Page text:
The second consequence of an unbalanced design is apparent when we consider the permutations. We still randomly allocate observation units across the groups (levels of the factor), while maintaining the existing group differences in sample sizes. Each individual unit no longer has an equal chance of falling into any particular group, but instead will have a greater chance of falling into a group that has a larger sample size. However, we can still proceed easily on the basis that all possible re-arrangements of the samples by reference to the existing (albeit unbalanced) experimental design are equally likely.
The more important issues facing experimenters with unbalanced designs occur when there is more than one factor in the design. In that case, the consequences are: (i) the multipliers on individual components of variation in the EMS’s are not necessarily whole numbers and these multipliers can differ for the same component when it appears in the EMS’s of different terms in the model; (ii) the main effects of factors and the interaction terms are no longer independent of one another. The latter is perhaps the most important conceptual issue in the analysis of unbalanced, as opposed to balanced, designs. This means that, like in multiple regression (see chapter 4), the order in which we choose to fit the terms matters.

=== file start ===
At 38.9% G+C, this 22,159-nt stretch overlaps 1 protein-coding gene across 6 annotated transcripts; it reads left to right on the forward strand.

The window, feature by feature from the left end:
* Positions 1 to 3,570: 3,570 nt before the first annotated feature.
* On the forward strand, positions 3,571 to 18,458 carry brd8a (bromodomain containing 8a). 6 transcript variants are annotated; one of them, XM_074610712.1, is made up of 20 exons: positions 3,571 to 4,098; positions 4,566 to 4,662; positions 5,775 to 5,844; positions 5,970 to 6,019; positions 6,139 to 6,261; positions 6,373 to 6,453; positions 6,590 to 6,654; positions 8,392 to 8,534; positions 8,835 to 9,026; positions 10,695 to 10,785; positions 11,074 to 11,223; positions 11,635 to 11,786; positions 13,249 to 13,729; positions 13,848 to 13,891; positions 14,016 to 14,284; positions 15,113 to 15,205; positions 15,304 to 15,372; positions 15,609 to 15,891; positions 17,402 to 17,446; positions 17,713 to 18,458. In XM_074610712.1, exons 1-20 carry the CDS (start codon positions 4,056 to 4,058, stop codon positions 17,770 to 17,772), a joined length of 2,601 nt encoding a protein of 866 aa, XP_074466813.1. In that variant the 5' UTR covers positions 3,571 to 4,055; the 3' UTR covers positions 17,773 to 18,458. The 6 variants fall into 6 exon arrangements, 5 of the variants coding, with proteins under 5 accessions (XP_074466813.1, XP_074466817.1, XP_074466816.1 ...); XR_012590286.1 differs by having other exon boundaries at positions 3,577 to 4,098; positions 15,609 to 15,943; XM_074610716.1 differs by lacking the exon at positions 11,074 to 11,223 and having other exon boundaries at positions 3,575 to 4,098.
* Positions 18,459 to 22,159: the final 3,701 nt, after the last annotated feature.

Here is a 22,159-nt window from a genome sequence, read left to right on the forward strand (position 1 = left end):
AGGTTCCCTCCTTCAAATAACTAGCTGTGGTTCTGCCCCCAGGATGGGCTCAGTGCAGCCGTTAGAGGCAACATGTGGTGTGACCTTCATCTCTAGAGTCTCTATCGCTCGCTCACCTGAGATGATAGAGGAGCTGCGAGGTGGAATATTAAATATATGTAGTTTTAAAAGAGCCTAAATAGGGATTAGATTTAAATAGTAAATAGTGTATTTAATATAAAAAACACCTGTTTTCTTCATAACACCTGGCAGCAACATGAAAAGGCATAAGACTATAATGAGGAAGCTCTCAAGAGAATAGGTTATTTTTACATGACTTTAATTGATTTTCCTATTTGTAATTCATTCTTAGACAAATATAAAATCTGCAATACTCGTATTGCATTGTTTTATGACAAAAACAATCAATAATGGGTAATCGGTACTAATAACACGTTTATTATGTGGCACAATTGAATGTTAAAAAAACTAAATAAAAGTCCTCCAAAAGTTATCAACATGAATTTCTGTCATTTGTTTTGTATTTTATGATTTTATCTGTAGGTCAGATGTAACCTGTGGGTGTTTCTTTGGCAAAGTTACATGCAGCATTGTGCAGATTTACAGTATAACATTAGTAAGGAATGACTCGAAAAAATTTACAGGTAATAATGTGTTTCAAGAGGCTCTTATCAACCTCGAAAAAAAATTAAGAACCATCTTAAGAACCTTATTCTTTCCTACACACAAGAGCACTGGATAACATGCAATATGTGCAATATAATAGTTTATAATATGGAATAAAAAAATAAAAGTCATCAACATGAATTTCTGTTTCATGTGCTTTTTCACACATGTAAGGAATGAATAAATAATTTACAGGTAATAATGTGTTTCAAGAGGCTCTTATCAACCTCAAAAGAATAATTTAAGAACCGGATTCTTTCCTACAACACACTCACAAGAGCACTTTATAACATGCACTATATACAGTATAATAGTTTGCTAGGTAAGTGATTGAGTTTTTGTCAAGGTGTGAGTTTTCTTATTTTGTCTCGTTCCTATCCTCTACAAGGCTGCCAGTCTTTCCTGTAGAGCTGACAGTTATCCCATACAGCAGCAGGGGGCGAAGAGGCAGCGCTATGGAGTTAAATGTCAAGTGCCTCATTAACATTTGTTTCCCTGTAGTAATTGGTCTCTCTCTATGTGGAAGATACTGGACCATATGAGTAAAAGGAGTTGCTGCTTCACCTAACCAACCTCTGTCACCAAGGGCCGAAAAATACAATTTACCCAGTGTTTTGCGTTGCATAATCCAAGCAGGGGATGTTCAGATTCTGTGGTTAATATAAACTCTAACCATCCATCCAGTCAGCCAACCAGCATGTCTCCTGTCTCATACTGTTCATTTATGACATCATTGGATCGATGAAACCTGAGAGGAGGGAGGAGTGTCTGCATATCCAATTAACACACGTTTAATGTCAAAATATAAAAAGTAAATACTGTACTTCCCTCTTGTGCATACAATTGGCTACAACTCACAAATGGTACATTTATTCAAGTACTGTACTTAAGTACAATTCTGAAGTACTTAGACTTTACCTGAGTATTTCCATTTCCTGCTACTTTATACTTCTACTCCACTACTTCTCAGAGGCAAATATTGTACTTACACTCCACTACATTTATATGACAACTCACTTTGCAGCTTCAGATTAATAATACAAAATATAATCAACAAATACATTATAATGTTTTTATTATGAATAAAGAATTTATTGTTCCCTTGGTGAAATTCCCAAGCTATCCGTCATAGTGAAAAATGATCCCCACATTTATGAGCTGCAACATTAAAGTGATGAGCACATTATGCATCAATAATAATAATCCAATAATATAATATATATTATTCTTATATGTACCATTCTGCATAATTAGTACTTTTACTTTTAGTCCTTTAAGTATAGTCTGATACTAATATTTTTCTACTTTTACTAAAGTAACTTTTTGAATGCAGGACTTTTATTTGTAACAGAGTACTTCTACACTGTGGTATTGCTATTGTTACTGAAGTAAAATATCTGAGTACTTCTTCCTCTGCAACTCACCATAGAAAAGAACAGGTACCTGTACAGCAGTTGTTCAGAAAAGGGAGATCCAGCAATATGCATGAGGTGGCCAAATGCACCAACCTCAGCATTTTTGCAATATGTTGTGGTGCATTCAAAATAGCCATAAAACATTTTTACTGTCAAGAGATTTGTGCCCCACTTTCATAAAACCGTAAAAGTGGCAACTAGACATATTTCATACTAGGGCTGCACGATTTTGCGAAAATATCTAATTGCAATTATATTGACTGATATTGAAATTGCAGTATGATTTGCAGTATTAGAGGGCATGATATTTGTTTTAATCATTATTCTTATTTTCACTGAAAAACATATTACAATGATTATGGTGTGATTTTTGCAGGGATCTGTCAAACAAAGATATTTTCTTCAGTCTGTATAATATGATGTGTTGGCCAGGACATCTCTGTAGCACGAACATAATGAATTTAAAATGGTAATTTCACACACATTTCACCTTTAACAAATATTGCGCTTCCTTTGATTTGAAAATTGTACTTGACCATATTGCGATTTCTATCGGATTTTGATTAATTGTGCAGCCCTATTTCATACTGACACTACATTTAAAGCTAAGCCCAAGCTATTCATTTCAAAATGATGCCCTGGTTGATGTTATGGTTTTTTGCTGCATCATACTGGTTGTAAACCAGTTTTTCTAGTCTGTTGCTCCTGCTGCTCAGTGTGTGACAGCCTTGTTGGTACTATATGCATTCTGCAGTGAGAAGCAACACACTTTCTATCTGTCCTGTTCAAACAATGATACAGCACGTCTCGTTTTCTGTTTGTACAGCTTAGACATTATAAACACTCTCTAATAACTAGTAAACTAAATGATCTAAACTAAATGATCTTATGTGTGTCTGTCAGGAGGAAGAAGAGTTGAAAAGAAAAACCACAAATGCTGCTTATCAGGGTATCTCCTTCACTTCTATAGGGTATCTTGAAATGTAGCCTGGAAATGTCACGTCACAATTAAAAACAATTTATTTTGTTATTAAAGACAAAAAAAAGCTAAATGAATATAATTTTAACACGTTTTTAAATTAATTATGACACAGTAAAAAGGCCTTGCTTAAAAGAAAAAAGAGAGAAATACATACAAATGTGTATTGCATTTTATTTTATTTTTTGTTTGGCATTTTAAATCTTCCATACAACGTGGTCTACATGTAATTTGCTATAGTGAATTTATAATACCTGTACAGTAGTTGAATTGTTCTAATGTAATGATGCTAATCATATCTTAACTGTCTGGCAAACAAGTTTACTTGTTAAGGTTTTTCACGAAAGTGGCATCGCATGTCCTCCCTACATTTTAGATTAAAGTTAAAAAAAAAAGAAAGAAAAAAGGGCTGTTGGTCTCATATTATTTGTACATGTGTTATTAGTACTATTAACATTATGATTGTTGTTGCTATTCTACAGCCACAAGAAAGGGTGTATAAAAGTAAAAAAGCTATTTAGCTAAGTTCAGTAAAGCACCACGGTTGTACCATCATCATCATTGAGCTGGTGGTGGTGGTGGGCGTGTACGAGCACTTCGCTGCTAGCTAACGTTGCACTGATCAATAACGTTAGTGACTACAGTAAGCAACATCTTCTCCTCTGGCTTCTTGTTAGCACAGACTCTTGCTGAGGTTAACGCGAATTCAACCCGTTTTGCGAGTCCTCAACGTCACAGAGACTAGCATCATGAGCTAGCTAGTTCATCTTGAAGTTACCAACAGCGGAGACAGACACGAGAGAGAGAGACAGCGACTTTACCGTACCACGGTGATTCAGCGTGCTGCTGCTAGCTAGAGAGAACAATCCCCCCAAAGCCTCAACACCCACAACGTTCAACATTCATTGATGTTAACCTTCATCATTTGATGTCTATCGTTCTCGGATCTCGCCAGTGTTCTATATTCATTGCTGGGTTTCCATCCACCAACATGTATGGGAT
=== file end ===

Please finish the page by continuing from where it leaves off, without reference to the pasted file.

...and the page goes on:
Fig. 1.40. Venn diagrams showing the difference between (a) a balanced and (b) an unbalanced two-way crossed design.
Begin by considering a two-way crossed ANOVA design, with factors A, B and their interaction A×B. If the design is balanced, then the individual amounts of variation in the response data cloud explained by each of the terms in the model are completely independent of one another. This can be visualised using a Venn diagram (Fig. 1.40), where the total variation in the system ($SS _T$) is represented by a large circle and the residual variation, $SS _ {Res}$, is the area left over after removing all of the portions explained by the model. For a balanced design, the individual terms in the model explain separate independent portions of the total variation (Fig. 1.40a), whereas for an unbalanced design, there will be some overlap among the terms regarding the individual portions of variation that they explain (Fig. 1.40b).
1.34 Types of sums of squares (Birds from Borneo)
When the design is unbalanced, there will be a number of different ways to do the partitioning, which will depend to some extent on our hypotheses and how we wish to treat the potential overlap among the terms. The different ways of doing the partitioning are called “Types” of sums of squares. More particularly, there are (at least) four types, known (perhaps unhelpfully) as Type I, II, III and IV. This terminology was initially coined by the developers of the SAS computer program (e.g.,
SAS Institute (1999)
), and is now in common usage. All of these types of SS produce identical results for balanced designs. Furthermore, Types II, III and IV will be identical for models with no interactions and Types III and IV will be identical if all cells are filled (i.e. if all cells have n ≥ 1).
Searle (1987)
provides an excellent text regarding models and hypotheses for unbalanced designs, including a comparison of the types of SS, which are briefly described below:
Fig. 1.41. Schematic Venn diagrams demonstrating the conceptual differences in Types of SS for a two-way crossed unbalanced design.